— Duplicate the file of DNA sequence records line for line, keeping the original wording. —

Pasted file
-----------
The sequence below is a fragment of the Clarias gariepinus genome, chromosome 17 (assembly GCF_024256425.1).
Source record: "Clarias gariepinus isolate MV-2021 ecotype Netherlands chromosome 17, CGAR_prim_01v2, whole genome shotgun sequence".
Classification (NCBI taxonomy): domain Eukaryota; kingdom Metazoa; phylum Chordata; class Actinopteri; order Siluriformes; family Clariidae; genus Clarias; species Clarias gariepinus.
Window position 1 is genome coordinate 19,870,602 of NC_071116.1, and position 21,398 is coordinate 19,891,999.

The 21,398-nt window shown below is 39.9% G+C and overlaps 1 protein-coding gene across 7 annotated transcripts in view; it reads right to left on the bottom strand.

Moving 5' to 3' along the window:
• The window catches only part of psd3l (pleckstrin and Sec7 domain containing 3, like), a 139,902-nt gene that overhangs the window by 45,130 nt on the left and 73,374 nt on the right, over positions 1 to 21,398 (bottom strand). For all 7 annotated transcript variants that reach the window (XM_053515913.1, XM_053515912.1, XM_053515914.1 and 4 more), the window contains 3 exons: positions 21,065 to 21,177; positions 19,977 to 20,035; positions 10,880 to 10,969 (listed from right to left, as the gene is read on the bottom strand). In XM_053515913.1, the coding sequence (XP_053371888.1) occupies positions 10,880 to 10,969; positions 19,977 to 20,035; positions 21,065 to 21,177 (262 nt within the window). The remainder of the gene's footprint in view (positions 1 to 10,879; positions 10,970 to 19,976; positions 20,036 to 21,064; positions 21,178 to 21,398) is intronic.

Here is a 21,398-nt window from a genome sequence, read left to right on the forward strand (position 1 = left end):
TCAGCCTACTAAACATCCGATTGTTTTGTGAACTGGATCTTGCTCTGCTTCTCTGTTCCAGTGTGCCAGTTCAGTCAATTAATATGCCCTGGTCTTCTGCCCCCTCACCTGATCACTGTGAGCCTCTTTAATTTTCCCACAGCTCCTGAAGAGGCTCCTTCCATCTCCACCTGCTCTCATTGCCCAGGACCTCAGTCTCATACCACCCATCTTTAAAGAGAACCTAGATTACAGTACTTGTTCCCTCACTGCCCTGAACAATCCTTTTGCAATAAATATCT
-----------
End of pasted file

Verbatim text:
The sequence below is a fragment of the Clarias gariepinus genome, chromosome 17 (assembly GCF_024256425.1).
Source record: "Clarias gariepinus isolate MV-2021 ecotype Netherlands chromosome 17, CGAR_prim_01v2, whole genome shotgun sequence".
Classification (NCBI taxonomy): domain Eukaryota; kingdom Metazoa; phylum Chordata; class Actinopteri; order Siluriformes; family Clariidae; genus Clarias; species Clarias gariepinus.
Window position 1 is genome coordinate 19,870,602 of NC_071116.1, and position 21,398 is coordinate 19,891,999.

The 21,398-nt window shown below is 39.9% G+C and overlaps 1 protein-coding gene across 7 annotated transcripts in view; it reads right to left on the bottom strand.

Moving 5' to 3' along the window:
• The window catches only part of psd3l (pleckstrin and Sec7 domain containing 3, like), a 139,902-nt gene that overhangs the window by 45,130 nt on the left and 73,374 nt on the right, over positions 1 to 21,398 (bottom strand). For all 7 annotated transcript variants that reach the window (XM_053515913.1, XM_053515912.1, XM_053515914.1 and 4 more), the window contains 3 exons: positions 21,065 to 21,177; positions 19,977 to 20,035; positions 10,880 to 10,969 (listed from right to left, as the gene is read on the bottom strand). In XM_053515913.1, the coding sequence (XP_053371888.1) occupies positions 10,880 to 10,969; positions 19,977 to 20,035; positions 21,065 to 21,177 (262 nt within the window). The remainder of the gene's footprint in view (positions 1 to 10,879; positions 10,970 to 19,976; positions 20,036 to 21,064; positions 21,178 to 21,398) is intronic.

Here is a 21,398-nt window from a genome sequence, read left to right on the forward strand (position 1 = left end):
TCAGCCTACTAAACATCCGATTGTTTTGTGAACTGGATCTTGCTCTGCTTCTCTGTTCCAGTGTGCCAGTTCAGTCAATTAATATGCCCTGGTCTTCTGCCCCCTCACCTGATCACTGTGAGCCTCTTTAATTTTCCCACAGCTCCTGAAGAGGCTCCTTCCATCTCCACCTGCTCTCATTGCCCAGGACCTCAGTCTCATACCACCCATCTTTAAAGAGAACCTAGATTACAGTACTTGTTCCCTCACTGCCCTGAACAATCCTTTTGCAATAAATATCT